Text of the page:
IHRC: Observations on the Spent Convictions Bill 2007
30th April 2009
In its Observations on the Spent Convictions Bill 2007, the Irish Human Rights Commission considers that the 2007 Bill is in line with Ireland’s commitment to rehabilitate and re-integrate offenders back into society. However, in applying the relevant human rights law to the Bill, the IHRC identifies a number of areas of concern, namely: the proposals relating to the period of rehabilitation, the sentencing threshold and the excluded employment.
- Rehabilitation period: The IHRC
recommends that in line with the principle of proportionality and to maximise
the possibility of rehabilitation of convicted persons, the proposed
legislation should provide shorter periods of rehabilitation, proportionate to
the sentence imposed. In addition, consideration should be given to amending
the Children Act 2001 accordingly.
- Sentencing Threshold: The IHRC
recommends that in order to aid the rehabilitation of a broader range of
offenders consideration is given to extending the six month sentencing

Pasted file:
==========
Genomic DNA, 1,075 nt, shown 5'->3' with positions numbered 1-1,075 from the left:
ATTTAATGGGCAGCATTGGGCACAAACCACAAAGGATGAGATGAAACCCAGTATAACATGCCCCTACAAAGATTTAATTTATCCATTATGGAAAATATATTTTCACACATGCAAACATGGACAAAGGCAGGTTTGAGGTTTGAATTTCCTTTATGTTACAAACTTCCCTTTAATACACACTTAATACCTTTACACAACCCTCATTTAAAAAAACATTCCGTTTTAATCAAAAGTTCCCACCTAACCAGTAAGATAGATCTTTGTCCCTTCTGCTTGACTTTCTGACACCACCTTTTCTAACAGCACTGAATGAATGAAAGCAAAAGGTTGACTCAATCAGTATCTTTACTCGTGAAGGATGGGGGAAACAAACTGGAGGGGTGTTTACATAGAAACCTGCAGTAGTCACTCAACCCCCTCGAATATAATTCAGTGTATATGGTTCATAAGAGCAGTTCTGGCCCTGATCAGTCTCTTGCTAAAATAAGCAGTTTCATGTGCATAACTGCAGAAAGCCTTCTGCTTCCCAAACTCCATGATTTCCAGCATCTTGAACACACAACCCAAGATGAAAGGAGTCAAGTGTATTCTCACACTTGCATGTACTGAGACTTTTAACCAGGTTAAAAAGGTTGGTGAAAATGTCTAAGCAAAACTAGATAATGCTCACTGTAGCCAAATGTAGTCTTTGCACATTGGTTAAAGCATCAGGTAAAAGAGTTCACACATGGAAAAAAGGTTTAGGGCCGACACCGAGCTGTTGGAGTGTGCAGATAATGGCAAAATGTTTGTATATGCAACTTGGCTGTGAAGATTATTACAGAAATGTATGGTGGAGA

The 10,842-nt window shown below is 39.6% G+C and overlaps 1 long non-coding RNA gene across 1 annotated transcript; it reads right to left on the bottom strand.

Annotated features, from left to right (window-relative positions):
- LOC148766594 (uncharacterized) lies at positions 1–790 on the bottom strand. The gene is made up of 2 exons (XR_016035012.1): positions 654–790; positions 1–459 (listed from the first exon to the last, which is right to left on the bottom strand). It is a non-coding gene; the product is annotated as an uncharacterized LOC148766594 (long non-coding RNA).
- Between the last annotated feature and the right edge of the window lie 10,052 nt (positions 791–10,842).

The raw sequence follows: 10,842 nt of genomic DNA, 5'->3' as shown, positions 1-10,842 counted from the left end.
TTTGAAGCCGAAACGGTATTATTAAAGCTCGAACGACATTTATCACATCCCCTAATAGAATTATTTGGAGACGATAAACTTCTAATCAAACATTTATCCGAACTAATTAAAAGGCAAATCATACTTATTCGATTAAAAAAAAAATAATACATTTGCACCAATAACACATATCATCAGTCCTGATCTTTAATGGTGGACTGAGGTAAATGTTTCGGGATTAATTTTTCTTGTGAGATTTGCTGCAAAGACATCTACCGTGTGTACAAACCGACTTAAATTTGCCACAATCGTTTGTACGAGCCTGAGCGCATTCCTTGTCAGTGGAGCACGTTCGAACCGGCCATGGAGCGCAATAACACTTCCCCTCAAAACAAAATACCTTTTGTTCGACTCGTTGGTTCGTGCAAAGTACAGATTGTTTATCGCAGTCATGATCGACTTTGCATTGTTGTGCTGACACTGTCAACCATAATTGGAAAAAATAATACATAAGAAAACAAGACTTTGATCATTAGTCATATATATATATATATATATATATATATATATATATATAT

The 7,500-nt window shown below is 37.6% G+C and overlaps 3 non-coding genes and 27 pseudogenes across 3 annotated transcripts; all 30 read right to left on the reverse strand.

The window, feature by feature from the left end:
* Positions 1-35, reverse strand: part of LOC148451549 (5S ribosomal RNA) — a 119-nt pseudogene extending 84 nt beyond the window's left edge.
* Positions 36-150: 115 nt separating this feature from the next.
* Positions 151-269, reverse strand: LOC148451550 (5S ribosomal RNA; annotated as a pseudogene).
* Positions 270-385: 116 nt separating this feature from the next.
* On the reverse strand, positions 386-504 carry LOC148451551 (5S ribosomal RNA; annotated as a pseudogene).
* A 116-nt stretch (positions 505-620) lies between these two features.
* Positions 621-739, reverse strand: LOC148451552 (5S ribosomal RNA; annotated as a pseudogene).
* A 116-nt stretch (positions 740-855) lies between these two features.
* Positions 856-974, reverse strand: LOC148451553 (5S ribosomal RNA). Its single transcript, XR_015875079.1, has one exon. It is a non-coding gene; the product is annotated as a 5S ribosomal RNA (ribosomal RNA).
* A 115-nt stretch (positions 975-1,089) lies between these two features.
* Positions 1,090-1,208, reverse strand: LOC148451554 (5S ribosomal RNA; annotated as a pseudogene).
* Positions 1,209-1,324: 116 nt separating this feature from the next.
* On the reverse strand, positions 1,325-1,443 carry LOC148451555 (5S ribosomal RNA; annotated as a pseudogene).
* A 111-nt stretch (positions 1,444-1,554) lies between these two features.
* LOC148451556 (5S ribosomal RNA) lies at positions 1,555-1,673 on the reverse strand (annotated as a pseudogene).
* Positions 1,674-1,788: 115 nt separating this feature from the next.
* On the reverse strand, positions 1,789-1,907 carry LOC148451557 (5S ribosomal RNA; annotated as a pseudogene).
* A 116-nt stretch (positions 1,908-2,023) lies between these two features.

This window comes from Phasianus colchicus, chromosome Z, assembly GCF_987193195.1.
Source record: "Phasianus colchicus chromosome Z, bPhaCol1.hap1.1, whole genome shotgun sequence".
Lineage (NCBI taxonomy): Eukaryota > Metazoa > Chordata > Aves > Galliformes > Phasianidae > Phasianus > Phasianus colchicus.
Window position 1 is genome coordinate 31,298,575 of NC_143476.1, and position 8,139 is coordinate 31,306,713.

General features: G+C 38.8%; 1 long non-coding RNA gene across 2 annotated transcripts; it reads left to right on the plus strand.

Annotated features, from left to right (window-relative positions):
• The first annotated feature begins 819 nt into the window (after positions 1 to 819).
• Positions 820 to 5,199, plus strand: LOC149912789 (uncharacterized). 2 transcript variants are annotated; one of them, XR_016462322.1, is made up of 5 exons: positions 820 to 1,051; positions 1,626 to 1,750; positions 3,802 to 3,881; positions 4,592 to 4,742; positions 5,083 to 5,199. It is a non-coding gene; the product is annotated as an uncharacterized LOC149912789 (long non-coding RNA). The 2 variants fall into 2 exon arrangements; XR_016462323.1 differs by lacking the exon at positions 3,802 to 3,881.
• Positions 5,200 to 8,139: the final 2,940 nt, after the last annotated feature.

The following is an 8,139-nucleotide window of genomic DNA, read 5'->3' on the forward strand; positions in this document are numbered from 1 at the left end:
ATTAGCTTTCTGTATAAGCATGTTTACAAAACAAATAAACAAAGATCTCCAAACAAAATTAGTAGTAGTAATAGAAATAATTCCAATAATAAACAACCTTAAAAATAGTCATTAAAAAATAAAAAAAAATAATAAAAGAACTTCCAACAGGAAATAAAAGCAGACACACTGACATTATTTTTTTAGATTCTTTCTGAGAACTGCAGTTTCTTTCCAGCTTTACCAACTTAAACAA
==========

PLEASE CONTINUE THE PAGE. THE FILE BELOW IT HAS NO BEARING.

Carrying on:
threshold in the 2007 Bill. If the sentencing threshold is extended,
consideration could be given to establishing an application based system for serious
offences that come within the revised sentencing threshold, whereby persons
convicted of a serious offence would have to apply to a District Court judge to
have their sentences considered spent
- Excluded Employment: The
IHRC recommends that section 5(2) is reconsidered to ensure that the only
categories of employment excluded from the legislative provisions are excluded
for legitimate reasons on grounds which include the protection of national
security or public safety, the prevention of disorder or crime and the
protection of the health or rights and freedoms of others.
The IHRC also reiterates the recommendation it
made in 2005 that the grounds of discrimination in the Employment Equality Act
1998 should be extended to include discrimination on the basis of a criminal
conviction. The IHRC
recommended that this should be accompanied by a restructuring of the
vetting system, as recommended by the Data Protection Commissioner, and
that a system to expunge previous convictions after a fixed period of
time should be considered.